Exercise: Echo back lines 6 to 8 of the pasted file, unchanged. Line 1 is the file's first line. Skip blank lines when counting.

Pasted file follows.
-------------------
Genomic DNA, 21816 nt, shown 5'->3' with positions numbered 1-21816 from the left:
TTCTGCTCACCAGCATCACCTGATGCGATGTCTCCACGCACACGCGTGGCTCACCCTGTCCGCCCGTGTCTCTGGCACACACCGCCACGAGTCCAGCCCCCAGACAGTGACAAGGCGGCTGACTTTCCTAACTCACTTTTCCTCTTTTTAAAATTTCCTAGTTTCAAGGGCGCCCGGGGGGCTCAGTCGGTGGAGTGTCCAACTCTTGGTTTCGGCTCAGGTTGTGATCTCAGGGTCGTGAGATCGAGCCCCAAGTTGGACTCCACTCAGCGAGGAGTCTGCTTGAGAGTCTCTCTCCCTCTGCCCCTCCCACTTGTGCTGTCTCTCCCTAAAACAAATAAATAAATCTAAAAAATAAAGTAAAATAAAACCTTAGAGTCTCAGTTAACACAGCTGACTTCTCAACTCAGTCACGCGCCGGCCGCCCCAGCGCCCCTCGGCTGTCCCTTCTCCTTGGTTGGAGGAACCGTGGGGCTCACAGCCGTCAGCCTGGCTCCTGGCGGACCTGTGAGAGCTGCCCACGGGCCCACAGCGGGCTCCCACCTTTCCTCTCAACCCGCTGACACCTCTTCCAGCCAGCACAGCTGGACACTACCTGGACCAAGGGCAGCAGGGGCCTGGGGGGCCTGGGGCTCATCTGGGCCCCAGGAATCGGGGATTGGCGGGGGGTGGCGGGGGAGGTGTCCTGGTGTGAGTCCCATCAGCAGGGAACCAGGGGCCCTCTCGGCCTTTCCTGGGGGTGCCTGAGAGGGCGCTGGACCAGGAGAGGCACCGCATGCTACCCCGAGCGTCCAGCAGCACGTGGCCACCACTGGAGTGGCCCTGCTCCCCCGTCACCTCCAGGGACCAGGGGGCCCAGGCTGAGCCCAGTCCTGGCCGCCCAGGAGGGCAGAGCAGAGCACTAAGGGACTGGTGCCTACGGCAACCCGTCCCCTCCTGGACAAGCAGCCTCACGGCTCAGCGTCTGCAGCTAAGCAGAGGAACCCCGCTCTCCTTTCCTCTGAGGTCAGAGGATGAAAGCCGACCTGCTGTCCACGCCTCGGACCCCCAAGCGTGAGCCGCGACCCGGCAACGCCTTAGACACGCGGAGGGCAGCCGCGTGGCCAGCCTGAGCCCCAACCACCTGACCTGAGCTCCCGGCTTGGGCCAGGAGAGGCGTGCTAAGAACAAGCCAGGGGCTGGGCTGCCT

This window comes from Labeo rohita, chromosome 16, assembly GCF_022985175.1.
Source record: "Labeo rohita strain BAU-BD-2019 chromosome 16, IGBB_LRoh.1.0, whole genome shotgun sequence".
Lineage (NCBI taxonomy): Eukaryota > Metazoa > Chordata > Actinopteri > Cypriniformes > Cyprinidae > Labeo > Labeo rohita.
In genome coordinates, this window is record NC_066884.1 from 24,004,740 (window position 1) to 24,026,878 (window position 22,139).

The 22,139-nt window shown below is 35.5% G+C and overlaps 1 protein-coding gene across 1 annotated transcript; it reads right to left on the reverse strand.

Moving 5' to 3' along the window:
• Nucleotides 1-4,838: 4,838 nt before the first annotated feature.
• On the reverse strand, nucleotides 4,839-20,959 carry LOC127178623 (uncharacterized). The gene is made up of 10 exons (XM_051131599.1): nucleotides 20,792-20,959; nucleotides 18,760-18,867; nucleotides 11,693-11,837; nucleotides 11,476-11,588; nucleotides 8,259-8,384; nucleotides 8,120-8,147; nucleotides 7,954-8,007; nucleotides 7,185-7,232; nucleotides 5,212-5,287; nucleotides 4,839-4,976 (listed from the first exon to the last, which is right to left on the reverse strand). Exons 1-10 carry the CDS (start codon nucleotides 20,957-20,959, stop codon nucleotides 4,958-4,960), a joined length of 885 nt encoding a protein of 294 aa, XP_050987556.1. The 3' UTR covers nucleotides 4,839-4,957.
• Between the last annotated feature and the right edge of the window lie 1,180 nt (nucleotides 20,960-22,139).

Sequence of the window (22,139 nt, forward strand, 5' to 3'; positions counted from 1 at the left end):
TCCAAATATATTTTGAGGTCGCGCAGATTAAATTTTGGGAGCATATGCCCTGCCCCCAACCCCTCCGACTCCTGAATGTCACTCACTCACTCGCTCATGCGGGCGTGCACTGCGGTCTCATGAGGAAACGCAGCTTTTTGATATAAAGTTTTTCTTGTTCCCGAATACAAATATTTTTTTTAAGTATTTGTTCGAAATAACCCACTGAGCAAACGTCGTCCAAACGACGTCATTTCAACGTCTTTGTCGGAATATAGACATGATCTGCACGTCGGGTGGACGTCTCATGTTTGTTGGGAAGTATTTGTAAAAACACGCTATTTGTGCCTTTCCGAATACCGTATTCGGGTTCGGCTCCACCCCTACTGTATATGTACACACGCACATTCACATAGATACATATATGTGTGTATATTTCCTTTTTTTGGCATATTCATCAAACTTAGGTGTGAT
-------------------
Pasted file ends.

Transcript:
In genome coordinates, this window is record NC_066884.1 from 24,004,740 (window position 1) to 24,026,878 (window position 22,139).

The 22,139-nt window shown below is 35.5% G+C and overlaps 1 protein-coding gene across 1 annotated transcript; it reads right to left on the reverse strand.

Moving 5' to 3' along the window: